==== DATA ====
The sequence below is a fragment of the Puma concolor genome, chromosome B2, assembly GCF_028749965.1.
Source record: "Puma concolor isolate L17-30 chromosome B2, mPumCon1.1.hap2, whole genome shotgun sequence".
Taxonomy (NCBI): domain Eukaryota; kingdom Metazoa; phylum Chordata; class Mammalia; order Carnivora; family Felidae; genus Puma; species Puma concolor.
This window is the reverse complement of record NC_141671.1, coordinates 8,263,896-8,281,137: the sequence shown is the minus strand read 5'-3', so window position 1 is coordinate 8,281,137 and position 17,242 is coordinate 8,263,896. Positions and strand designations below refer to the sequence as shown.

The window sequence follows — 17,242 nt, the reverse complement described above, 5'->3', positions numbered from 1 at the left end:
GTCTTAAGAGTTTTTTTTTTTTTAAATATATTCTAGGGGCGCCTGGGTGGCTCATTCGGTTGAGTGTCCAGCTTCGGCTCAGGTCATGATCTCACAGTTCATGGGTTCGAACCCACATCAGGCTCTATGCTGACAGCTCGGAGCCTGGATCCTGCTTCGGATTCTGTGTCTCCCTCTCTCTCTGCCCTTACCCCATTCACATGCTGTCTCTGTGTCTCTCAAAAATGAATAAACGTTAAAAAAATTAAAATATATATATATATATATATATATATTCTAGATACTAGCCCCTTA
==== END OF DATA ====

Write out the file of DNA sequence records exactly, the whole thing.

The sequence below is a fragment of the Puma concolor genome, chromosome B2, assembly GCF_028749965.1.
Source record: "Puma concolor isolate L17-30 chromosome B2, mPumCon1.1.hap2, whole genome shotgun sequence".
Taxonomy (NCBI): domain Eukaryota; kingdom Metazoa; phylum Chordata; class Mammalia; order Carnivora; family Felidae; genus Puma; species Puma concolor.
This window is the reverse complement of record NC_141671.1, coordinates 8,263,896-8,281,137: the sequence shown is the minus strand read 5'-3', so window position 1 is coordinate 8,281,137 and position 17,242 is coordinate 8,263,896. Positions and strand designations below refer to the sequence as shown.

The window sequence follows — 17,242 nt, the reverse complement described above, 5'->3', positions numbered from 1 at the left end:
GTCTTAAGAGTTTTTTTTTTTTTAAATATATTCTAGGGGCGCCTGGGTGGCTCATTCGGTTGAGTGTCCAGCTTCGGCTCAGGTCATGATCTCACAGTTCATGGGTTCGAACCCACATCAGGCTCTATGCTGACAGCTCGGAGCCTGGATCCTGCTTCGGATTCTGTGTCTCCCTCTCTCTCTGCCCTTACCCCATTCACATGCTGTCTCTGTGTCTCTCAAAAATGAATAAACGTTAAAAAAATTAAAATATATATATATATATATATATATATTCTAGATACTAGCCCCTTA